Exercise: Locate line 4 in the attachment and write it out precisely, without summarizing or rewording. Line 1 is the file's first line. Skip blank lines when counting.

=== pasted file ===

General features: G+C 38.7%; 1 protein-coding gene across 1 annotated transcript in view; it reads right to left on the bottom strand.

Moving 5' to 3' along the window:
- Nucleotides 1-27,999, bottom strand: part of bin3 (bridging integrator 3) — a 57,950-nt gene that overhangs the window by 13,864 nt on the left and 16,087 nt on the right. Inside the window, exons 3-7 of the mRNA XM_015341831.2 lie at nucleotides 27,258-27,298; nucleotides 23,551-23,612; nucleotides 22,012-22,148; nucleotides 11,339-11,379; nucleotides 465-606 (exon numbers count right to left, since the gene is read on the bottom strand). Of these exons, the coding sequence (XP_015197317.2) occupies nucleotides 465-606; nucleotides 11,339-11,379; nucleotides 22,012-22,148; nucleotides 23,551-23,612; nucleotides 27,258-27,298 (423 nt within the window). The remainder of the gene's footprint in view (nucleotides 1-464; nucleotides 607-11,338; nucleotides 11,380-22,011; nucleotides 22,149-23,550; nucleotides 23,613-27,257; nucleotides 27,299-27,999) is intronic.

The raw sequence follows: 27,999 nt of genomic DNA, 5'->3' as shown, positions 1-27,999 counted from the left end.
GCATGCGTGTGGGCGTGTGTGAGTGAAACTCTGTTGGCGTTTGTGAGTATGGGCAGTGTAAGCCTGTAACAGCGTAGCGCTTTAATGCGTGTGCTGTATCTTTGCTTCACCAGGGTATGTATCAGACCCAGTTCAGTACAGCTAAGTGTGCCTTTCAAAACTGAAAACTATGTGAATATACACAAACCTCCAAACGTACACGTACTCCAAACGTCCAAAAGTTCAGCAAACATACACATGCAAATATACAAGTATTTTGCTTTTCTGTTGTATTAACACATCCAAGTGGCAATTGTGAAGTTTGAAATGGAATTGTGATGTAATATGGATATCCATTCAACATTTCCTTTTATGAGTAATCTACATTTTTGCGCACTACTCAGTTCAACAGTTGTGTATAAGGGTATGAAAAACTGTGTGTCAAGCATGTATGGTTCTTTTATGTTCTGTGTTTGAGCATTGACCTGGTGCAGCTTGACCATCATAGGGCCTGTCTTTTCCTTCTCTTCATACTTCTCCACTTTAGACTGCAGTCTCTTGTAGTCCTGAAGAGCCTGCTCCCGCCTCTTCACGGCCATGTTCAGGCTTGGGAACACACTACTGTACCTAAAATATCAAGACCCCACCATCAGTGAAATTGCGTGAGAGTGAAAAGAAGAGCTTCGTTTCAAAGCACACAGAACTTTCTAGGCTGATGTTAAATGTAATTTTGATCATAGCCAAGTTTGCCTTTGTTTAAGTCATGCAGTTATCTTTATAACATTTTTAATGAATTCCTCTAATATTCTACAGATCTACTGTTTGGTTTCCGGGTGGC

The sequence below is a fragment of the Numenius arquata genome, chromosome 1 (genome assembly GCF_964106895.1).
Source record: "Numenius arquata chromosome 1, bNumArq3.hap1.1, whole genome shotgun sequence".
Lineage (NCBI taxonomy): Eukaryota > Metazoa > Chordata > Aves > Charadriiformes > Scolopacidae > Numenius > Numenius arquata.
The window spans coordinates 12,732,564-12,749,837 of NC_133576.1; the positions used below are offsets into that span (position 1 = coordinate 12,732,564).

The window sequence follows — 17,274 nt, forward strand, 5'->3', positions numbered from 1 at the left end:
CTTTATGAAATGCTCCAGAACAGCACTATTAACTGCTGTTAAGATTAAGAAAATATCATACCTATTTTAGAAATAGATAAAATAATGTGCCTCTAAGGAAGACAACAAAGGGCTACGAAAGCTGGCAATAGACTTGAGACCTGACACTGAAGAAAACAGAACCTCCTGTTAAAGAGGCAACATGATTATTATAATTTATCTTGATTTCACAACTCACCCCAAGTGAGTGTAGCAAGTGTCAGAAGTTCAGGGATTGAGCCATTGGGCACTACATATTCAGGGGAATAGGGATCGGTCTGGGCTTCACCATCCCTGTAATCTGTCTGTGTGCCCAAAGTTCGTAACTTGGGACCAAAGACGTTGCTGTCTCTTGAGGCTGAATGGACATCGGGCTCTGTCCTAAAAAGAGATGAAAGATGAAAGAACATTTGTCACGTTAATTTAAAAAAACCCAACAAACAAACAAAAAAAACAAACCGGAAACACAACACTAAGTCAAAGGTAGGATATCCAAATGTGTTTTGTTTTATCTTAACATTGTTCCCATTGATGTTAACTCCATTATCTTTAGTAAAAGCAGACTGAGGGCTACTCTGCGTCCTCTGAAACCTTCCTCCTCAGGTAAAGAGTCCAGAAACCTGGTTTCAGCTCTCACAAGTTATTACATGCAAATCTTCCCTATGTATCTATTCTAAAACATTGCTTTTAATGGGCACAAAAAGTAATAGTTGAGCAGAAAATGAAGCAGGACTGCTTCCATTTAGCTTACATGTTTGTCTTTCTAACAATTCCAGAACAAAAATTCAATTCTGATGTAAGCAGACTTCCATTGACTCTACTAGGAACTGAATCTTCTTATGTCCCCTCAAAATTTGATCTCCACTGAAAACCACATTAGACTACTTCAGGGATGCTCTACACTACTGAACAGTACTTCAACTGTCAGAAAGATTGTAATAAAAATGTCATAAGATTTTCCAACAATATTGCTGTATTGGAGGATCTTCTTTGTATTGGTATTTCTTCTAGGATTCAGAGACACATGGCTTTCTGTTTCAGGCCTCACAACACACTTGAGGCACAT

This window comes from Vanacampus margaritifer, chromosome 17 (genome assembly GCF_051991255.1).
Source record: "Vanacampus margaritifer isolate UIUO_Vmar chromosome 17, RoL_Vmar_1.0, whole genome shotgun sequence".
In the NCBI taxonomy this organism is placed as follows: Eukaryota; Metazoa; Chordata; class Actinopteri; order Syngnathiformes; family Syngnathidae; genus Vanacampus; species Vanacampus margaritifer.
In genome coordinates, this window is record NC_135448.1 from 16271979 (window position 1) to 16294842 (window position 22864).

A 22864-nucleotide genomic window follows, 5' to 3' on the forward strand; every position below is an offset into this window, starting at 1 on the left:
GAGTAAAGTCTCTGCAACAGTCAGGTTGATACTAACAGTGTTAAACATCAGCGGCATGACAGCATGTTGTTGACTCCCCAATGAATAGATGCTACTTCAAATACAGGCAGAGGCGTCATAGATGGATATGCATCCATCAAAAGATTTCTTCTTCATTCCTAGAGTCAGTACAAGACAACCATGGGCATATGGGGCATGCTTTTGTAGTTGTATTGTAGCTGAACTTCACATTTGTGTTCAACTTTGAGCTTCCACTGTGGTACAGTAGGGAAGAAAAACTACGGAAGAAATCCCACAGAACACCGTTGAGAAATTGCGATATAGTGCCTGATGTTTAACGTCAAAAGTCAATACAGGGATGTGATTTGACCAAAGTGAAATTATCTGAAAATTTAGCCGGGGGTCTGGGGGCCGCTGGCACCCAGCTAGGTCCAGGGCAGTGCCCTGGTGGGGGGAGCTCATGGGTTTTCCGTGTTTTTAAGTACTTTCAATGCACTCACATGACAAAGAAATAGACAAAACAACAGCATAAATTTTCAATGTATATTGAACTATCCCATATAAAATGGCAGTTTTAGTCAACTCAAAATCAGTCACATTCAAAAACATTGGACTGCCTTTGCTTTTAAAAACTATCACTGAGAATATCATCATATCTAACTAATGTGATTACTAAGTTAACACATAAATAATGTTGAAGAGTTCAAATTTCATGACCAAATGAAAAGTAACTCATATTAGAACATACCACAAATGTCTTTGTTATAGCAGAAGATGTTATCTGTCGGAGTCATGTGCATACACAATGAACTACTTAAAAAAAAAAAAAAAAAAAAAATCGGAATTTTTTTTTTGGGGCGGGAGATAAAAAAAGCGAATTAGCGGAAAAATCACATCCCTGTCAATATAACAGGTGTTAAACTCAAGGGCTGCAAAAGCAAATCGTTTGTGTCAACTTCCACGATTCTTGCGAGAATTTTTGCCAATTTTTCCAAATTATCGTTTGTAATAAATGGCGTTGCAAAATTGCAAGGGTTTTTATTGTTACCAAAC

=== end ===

The raw sequence follows: 27,999 nt of genomic DNA, 5'->3' as shown, positions 1-27,999 counted from the left end.